c2

c2 aqa

HideShow resource information
  • Created by: rakhi
  • Created on: 01-01-11 16:06
Preview of c2

First 284 words of the document:

Atomic structure and Bonding:
Atomic Structures:
Atoms consist of electrons surrounding a nucleus that contains protons and neutrons. Neutrons
are neutral, but protons and electrons are electrically charged. Protons have a positive charge and
electrons have a negative charge. The number of protons in an atom is called its atomic number. In
the periodic table atoms are arranged in atomic number order. Electrons are arranged in energy
levels or shells, and different energy levels can hold different numbers of electrons. The electronic
structure of an atom is a description of how the electrons are arranged, which can be shown in a
diagram or by numbers. There is a link between the position of an element in the periodic table and
its electronic structure.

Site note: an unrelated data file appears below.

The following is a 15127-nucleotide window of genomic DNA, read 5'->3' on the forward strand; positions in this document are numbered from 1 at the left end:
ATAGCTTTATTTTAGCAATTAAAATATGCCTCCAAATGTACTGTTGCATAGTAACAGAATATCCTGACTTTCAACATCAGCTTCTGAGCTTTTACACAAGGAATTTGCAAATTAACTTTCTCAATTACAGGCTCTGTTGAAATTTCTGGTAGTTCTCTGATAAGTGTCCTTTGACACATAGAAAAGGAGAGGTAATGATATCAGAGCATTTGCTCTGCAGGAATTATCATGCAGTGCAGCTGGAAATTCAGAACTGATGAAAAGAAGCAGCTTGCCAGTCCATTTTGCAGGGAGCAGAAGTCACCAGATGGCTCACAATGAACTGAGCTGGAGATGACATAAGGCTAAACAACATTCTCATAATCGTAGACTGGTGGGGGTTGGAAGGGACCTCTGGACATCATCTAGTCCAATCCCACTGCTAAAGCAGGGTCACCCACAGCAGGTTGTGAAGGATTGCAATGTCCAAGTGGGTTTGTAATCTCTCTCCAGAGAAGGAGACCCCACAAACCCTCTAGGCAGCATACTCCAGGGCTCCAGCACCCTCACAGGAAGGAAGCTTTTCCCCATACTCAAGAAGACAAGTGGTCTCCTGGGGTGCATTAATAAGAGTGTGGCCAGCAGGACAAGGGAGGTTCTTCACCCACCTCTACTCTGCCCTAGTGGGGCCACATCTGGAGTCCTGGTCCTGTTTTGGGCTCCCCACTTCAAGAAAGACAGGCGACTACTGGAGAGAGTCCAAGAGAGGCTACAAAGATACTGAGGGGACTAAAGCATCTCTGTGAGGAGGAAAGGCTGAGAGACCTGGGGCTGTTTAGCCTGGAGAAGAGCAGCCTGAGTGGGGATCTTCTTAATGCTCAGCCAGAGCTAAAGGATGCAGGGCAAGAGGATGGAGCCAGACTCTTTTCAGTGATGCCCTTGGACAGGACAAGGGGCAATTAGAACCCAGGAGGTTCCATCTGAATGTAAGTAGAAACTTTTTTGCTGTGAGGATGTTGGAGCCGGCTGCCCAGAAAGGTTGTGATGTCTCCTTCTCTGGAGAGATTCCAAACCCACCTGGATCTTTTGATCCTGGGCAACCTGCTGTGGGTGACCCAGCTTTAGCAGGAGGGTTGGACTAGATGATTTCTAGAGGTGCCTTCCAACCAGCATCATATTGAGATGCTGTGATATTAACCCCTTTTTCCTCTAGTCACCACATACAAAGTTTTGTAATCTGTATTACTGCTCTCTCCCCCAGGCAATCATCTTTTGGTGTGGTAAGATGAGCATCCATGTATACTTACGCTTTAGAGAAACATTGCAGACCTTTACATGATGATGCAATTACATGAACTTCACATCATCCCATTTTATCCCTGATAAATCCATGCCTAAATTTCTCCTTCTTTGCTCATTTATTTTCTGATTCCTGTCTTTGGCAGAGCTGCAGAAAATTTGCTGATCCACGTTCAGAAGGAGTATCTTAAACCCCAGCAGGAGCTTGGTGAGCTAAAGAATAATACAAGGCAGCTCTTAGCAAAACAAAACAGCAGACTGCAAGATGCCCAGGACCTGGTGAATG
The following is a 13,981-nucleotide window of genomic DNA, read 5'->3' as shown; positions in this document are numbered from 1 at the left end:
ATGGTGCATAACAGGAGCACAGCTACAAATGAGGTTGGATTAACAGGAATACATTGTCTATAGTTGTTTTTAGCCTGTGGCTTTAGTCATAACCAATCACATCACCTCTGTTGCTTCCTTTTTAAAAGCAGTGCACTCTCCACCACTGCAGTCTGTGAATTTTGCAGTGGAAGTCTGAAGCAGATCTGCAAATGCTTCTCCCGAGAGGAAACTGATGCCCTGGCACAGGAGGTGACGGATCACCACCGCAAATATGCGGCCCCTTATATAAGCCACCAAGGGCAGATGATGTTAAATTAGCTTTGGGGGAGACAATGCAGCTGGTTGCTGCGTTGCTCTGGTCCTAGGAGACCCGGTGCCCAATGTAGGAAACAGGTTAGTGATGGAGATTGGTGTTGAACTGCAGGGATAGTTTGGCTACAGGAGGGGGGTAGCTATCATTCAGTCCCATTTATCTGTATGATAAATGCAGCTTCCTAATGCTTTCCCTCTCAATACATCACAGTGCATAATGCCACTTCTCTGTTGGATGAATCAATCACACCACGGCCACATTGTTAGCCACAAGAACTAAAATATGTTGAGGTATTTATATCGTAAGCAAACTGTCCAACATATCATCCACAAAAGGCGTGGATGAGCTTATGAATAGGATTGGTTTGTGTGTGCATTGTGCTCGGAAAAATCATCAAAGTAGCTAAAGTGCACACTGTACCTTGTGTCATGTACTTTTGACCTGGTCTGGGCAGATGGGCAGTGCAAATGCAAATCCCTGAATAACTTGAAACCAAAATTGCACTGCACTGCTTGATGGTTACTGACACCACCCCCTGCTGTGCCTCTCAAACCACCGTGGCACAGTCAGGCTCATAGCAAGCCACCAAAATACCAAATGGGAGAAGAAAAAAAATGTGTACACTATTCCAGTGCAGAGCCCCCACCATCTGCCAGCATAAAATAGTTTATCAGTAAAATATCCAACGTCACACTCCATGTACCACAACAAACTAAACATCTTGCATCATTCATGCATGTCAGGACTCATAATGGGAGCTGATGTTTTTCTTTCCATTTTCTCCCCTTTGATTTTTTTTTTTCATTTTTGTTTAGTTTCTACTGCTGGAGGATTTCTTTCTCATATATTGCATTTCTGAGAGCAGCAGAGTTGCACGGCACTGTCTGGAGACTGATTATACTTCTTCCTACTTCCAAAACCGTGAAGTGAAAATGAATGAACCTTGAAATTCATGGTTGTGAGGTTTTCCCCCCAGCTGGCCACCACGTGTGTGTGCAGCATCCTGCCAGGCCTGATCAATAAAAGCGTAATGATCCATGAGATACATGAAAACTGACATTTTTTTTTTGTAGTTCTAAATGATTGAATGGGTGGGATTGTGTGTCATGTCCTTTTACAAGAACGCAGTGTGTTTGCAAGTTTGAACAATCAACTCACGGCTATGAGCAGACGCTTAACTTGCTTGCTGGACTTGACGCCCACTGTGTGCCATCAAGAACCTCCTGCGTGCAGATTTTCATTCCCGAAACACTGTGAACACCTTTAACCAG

The structure of an atom:
Atoms are made from smaller subatomic particles. At the centre of
an atom is a nucleus containing protons and neutrons.
Electrons are arranged around the nucleus in energy levels or shells.
Both protons and electrons have an electrical charge. Both have the
same size of electrical charge, but the proton is positive and the
electron negative. The neutron is neutral.
The electrical charge of particles:
The total number of electrons in an atom is always the same as the number of protons in the
nucleus. This means atoms have no overall electrical charge.
The number of protons in an atom is called its atomic number, also called the proton number.
Atoms are arranged in the periodic table in order of increasing atomic number.
Particle Relative charge
Proton +1
Neutron 0
Electron 1

Other pages in this set

Page 2

Preview of page 2

Here's a taster:

Energy levels and shells:
Electrons are arranged in different shells around the nucleus. The innermost shell, or lowest
energy level, is filled first. Each succeeding shell can only hold a certain number of electrons before
it becomes full. The innermost shell can hold a maximum of two electrons, the second shell a
maximum of eight, and so on.